Maritxu Darrigrand

Maritxu Darrigrand


Beyond the Lanes

by Hans Aschim

It’s a cold and foggy February morning and the beachside cafes that line
the winding passages around Plage du Port Vieux in Biarritz appear to
silently scoff at the idea of opening. There’s no doubt, it’s low season in
the Basque seaside city. However a closer look at the water in the ancient
harbor reveals a dedicated number of swimmers getting their daily dose
of endorphins.
It’s a growing contingent, and one of them is Maritxu Darrigrand.
The longtime resident is a legend in the action sports world, known
primarily for being the driving force behind Roxy’s marketing vision that
saw the brand rise to a global powerhouse. The 1979 national surfing
champion’s love for the sea hasn’t waned over the years but she has
swapped her board for goggles and fins.

How long do you usually swim for?

MD: In the winter, I usually go for around 15 to 20 minutes. We are a
group of people that belong to a swimming club which is really famous
in Biarritz, it’s called Les Ours Blancs ‘‘the white bears’’. Most people who
belong to the club have to be swimming in winter to be members. So I
usually go at about 12 o’clock and there’s always about 10 or 20 people
swimming at the same time.

Do you swim more often because you’re in a club?

MD: Very much. If I was by myself I probably wouldn’t go, but as soon as
you get to the club there’s always someone going so you feel like going
too. It’s much easier to go with friends around you.
For what is often seen as an individual sport, the group
dynamic is so important for so many people.
MD: True, we have 180 members, there are about 100 people swimming
regularly from age 30 to 85. But the big difference now is that that more
and more people are swimming longer, it is also attracting young people
to the club. What we see now is a lot more people going out further into
the ocean, for much longer, and actually swimming long distances.

Why is that change happening?

MD: It is changing because we got used to swimming longer, we’re
pushing boundaries further every day and we realize we are able to
do it and enjoy it, even when it is cold. Our bodies get more and more
used to cold water, so that we almost forget that it’s cold, it becomes
an addiction. Not only a physical addiction like swimming in a pool and
doing laps; we are enjoying being in the water, looking at the scenery, it
becomes emotional to be part of the elements, the nature, the waves ,
the ocean, it’s a beautiful thing .

I think of ocean swimming as the trail running of swimming.

MD: I’ve been surfing for many years, but now I sort of give up because I’m
getting older and the surf spots are more crowded, I don’t want to fight
for waves. So that’s why I became a swimmer. You don’t need anything,
you don’t need anyone. There’s hardly any equipment and it’s free. I think
once this sport picks up, it’s going to be crazy. We see that with the club,
Les Ours Blancs. We can take about 10 people each year and the waiting
list has been getting bigger and bigger. We don’t know what to do, laughs.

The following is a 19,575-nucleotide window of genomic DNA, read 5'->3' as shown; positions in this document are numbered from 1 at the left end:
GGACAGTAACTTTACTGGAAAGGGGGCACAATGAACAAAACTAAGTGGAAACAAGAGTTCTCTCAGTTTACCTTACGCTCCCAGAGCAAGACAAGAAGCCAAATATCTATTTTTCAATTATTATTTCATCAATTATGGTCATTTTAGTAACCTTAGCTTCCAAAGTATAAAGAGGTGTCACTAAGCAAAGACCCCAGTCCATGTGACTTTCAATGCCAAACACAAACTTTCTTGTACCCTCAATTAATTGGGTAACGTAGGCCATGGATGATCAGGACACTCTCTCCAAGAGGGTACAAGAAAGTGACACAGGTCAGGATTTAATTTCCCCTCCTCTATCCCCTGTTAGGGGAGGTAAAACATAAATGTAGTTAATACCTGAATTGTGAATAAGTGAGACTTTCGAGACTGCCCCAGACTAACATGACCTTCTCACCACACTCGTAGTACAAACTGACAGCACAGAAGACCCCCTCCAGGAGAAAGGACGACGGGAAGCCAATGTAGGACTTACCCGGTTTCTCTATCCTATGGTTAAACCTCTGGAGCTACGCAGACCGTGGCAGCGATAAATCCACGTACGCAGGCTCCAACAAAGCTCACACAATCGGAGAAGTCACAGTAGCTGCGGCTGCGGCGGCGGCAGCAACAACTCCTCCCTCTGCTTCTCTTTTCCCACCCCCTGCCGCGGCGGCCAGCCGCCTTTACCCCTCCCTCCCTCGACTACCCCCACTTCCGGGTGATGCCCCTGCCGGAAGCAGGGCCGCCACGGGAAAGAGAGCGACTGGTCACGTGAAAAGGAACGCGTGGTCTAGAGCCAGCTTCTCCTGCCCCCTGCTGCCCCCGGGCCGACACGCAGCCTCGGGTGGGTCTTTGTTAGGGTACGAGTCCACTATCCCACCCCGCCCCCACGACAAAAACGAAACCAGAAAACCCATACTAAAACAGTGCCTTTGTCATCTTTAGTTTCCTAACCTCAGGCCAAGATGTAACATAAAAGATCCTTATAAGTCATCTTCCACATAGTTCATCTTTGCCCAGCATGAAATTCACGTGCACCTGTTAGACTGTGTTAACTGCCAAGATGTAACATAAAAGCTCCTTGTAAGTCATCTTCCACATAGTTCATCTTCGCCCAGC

You have a long history of pushing boundaries in sport. What’s
the key to challenging the boundaries of notions around what
swimming can be?

MD: It’s like everything else: it’s time. It wasn’t so long ago that not very
many people could swim. Now you see the demographic shift where
everyone wants to live by the ocean. It’s time now that swimming is going
to develop because it’s natural, it’s nice to be in the water even if it’s cold.
So I think now it is going to pick up, it’s the right moment. Same story
when I brought the first single skis to the Alps, it was the right moment
and people were ready to try something new and later, from single skis to
snowboarding; a great success. If you swim in a swimming pool, then try
the ocean, it’s really hard to go back. The ocean is my natural pool. Even
if I spend less time, I get much more benefit.

What do you look forward to the most about getting into the

MD: I love water, to be in it, to look at it. Just the feeling of the water
on my body. Of course, the feeling is different in winter than summer.
In summer we can do long distance and I enjoy the fact that it becomes
more physical, really swimming and getting into a rhythm, going far and
so on.
What’s cool about swimming in the ocean is that everyday is a different
story. One day there are waves, another day it’s flat, it’s huge, it’s small,
it’s warm, it’s cold. The pleasure of understanding the ocean is something
else I enjoy, being within the ocean, within nature.
Because I’m a surfer and I understand the waves, I love the adrenaline of
going into waves.

Do you bodysurf?

MD: I love bodysurfing. You don’t need anything and you go.

Do you see crossover between surfing and swimming?

MD: Basically I do swimming 4 times per week, yoga 2 times per week,
and some hiking in the mountains and I feel more fit than ever. If I start
surfing again, I wont have any pain. Before when I would surf, I would be
sore and tired. Physically I feel very strong and I’m not so young.

What are your early memories of the ocean?

MD: Being a kid and growing up in Africa I would spend hours in the shore
break until I was to tired to move. I also remember swimming in Cote des
Basques, when there were no waves, my first swim to the rocks out there
in the ocean., that was great. In Tahiti, it’s more about snorkelling and
looking down. The ocean is totally alive underneath you and it’s a great
feeling to be surrounded by fish, as long as they’re not too big!



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